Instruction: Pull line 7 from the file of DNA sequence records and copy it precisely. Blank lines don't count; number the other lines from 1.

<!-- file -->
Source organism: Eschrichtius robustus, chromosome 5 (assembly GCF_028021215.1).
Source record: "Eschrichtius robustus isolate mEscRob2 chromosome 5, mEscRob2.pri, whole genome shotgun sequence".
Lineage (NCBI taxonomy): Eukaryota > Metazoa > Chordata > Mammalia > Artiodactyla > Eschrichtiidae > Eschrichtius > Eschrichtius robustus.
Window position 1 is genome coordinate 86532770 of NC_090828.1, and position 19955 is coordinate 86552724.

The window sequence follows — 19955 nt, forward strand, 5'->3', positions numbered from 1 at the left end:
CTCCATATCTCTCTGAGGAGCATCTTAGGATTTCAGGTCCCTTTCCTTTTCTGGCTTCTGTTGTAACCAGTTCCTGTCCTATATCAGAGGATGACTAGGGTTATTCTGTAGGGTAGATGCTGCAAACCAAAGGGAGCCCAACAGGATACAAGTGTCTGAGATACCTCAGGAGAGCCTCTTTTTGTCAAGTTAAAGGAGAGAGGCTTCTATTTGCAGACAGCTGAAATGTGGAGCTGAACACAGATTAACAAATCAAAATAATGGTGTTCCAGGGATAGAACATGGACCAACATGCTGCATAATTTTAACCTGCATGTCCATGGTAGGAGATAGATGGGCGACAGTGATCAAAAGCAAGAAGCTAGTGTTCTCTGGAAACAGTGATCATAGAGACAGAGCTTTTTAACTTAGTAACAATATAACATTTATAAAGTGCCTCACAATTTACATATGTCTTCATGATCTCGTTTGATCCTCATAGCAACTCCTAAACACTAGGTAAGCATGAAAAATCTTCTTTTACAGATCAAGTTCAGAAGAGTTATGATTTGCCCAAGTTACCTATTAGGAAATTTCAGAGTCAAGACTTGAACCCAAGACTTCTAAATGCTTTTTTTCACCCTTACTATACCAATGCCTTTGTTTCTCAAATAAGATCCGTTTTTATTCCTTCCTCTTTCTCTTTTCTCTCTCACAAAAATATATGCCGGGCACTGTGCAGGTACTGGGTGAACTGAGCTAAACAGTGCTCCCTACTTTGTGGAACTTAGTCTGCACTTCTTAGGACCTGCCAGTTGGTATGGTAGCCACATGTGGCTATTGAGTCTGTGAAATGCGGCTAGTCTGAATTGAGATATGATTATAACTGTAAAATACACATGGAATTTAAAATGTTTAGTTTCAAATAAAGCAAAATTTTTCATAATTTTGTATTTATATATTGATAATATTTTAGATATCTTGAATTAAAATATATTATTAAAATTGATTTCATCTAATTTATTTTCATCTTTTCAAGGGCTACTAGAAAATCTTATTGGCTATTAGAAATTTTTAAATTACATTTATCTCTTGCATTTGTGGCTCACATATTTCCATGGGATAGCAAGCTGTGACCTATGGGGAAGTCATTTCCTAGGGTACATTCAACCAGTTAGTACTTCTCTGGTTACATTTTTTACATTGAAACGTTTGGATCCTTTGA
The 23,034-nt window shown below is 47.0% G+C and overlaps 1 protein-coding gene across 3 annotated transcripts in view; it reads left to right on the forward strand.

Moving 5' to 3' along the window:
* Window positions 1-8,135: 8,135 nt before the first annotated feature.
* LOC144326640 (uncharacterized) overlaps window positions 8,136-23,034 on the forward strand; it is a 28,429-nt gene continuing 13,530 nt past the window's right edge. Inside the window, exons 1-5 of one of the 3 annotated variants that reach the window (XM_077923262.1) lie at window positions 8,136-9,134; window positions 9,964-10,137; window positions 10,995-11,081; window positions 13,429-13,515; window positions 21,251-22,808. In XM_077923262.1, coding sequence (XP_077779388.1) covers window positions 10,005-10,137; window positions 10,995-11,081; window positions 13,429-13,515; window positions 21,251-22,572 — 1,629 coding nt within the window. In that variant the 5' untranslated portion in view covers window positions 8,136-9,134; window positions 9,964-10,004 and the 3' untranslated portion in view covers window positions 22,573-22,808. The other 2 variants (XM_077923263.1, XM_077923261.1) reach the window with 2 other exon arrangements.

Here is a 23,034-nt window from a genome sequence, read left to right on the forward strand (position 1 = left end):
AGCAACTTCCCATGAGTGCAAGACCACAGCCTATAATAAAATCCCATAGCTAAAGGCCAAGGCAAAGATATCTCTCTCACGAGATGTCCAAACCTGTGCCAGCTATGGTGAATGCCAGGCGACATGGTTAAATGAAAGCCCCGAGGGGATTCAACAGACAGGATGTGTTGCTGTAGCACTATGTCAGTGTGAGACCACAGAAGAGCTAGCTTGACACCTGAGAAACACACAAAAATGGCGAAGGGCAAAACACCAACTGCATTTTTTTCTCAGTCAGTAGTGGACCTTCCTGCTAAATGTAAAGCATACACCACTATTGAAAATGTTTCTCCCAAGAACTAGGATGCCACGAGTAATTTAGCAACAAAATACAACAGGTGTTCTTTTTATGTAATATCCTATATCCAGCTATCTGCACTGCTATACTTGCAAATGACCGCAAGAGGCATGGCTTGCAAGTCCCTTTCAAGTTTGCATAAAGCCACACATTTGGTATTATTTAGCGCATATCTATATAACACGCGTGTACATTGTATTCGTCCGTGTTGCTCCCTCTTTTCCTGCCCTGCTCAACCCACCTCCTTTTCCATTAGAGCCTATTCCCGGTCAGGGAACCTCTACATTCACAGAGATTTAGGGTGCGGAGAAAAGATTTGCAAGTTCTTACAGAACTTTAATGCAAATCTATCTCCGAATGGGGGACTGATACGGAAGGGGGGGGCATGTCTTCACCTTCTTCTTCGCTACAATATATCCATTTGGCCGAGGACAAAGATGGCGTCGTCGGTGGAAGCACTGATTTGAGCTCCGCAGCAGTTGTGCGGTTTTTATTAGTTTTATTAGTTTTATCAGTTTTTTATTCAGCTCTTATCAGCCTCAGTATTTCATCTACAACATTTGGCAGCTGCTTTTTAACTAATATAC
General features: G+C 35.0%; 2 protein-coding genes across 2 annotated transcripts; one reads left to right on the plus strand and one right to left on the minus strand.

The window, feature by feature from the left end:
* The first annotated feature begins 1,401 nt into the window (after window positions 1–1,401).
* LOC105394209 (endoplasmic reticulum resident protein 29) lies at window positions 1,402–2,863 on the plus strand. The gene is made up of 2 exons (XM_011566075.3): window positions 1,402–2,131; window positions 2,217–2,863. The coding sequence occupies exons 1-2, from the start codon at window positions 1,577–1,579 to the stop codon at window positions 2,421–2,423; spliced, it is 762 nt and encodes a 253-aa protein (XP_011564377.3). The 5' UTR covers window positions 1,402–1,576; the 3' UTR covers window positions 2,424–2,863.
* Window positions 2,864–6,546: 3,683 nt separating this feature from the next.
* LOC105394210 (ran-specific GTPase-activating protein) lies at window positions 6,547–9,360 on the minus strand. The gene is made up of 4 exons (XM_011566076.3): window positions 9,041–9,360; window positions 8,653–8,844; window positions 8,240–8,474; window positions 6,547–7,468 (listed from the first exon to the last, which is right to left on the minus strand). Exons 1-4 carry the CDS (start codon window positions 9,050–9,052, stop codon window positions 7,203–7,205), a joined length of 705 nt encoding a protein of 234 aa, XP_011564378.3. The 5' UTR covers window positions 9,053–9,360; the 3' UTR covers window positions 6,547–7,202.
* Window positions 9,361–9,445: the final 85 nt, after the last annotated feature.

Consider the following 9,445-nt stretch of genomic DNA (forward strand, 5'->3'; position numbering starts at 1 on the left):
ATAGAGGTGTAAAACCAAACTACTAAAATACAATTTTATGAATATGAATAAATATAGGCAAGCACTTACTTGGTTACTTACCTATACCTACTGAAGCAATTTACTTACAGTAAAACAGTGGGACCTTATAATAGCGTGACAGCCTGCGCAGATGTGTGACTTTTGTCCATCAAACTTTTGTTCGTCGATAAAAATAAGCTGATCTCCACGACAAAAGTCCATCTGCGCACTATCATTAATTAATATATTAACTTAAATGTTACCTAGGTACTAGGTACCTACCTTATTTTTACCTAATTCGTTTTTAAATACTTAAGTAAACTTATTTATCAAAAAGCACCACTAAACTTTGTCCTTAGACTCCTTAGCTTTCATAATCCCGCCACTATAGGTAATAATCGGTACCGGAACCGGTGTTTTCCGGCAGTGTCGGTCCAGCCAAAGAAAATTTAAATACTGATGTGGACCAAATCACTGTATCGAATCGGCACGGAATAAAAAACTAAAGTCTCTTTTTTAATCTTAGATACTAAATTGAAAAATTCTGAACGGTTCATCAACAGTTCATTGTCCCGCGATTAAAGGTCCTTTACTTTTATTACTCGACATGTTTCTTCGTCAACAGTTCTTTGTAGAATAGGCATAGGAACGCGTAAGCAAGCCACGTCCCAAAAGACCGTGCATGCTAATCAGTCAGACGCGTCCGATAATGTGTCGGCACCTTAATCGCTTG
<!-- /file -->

The 23,034-nt window shown below is 47.0% G+C and overlaps 1 protein-coding gene across 3 annotated transcripts in view; it reads left to right on the forward strand.